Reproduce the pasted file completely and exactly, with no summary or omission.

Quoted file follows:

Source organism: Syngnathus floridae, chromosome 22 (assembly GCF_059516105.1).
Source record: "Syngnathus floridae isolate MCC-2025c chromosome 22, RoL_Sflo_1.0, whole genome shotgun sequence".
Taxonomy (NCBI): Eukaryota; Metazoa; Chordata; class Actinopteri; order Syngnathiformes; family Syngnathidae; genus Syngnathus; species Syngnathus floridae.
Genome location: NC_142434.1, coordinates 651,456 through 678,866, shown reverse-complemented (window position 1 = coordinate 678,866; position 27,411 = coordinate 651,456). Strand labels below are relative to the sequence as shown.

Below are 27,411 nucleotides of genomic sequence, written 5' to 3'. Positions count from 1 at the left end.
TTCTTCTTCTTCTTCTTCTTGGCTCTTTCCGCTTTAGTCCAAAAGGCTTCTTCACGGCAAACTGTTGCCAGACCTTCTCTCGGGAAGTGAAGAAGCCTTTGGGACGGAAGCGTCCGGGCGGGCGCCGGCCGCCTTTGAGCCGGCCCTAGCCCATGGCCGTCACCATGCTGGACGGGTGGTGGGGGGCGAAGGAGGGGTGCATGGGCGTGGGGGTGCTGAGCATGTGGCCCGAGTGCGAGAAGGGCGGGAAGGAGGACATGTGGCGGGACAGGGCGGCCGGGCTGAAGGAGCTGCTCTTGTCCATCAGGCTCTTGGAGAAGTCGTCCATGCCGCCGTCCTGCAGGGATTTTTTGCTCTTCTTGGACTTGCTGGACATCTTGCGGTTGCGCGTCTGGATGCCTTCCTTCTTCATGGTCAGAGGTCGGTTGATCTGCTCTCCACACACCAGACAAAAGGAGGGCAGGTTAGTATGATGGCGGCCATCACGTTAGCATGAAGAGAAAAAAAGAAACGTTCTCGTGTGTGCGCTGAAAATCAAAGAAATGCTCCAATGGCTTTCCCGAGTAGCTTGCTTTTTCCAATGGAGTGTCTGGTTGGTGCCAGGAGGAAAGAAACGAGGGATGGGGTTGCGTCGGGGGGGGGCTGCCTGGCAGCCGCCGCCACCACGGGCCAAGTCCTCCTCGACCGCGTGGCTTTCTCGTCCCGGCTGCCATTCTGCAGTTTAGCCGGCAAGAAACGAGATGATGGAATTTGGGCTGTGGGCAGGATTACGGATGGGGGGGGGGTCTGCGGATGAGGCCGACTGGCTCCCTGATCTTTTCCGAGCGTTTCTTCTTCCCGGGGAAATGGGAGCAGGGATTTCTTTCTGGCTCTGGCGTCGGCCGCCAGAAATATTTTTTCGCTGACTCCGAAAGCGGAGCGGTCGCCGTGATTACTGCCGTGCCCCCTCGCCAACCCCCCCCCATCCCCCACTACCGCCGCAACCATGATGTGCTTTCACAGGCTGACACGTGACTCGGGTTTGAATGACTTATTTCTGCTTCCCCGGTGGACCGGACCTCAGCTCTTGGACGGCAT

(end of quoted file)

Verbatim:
Source organism: Syngnathus floridae, chromosome 22 (assembly GCF_059516105.1).
Source record: "Syngnathus floridae isolate MCC-2025c chromosome 22, RoL_Sflo_1.0, whole genome shotgun sequence".
Taxonomy (NCBI): Eukaryota; Metazoa; Chordata; class Actinopteri; order Syngnathiformes; family Syngnathidae; genus Syngnathus; species Syngnathus floridae.
Genome location: NC_142434.1, coordinates 651,456 through 678,866, shown reverse-complemented (window position 1 = coordinate 678,866; position 27,411 = coordinate 651,456). Strand labels below are relative to the sequence as shown.

Below are 27,411 nucleotides of genomic sequence, written 5' to 3'. Positions count from 1 at the left end.
TTCTTCTTCTTCTTCTTCTTGGCTCTTTCCGCTTTAGTCCAAAAGGCTTCTTCACGGCAAACTGTTGCCAGACCTTCTCTCGGGAAGTGAAGAAGCCTTTGGGACGGAAGCGTCCGGGCGGGCGCCGGCCGCCTTTGAGCCGGCCCTAGCCCATGGCCGTCACCATGCTGGACGGGTGGTGGGGGGCGAAGGAGGGGTGCATGGGCGTGGGGGTGCTGAGCATGTGGCCCGAGTGCGAGAAGGGCGGGAAGGAGGACATGTGGCGGGACAGGGCGGCCGGGCTGAAGGAGCTGCTCTTGTCCATCAGGCTCTTGGAGAAGTCGTCCATGCCGCCGTCCTGCAGGGATTTTTTGCTCTTCTTGGACTTGCTGGACATCTTGCGGTTGCGCGTCTGGATGCCTTCCTTCTTCATGGTCAGAGGTCGGTTGATCTGCTCTCCACACACCAGACAAAAGGAGGGCAGGTTAGTATGATGGCGGCCATCACGTTAGCATGAAGAGAAAAAAAGAAACGTTCTCGTGTGTGCGCTGAAAATCAAAGAAATGCTCCAATGGCTTTCCCGAGTAGCTTGCTTTTTCCAATGGAGTGTCTGGTTGGTGCCAGGAGGAAAGAAACGAGGGATGGGGTTGCGTCGGGGGGGGGCTGCCTGGCAGCCGCCGCCACCACGGGCCAAGTCCTCCTCGACCGCGTGGCTTTCTCGTCCCGGCTGCCATTCTGCAGTTTAGCCGGCAAGAAACGAGATGATGGAATTTGGGCTGTGGGCAGGATTACGGATGGGGGGGGGGTCTGCGGATGAGGCCGACTGGCTCCCTGATCTTTTCCGAGCGTTTCTTCTTCCCGGGGAAATGGGAGCAGGGATTTCTTTCTGGCTCTGGCGTCGGCCGCCAGAAATATTTTTTCGCTGACTCCGAAAGCGGAGCGGTCGCCGTGATTACTGCCGTGCCCCCTCGCCAACCCCCCCCCATCCCCCACTACCGCCGCAACCATGATGTGCTTTCACAGGCTGACACGTGACTCGGGTTTGAATGACTTATTTCTGCTTCCCCGGTGGACCGGACCTCAGCTCTTGGACGGCAT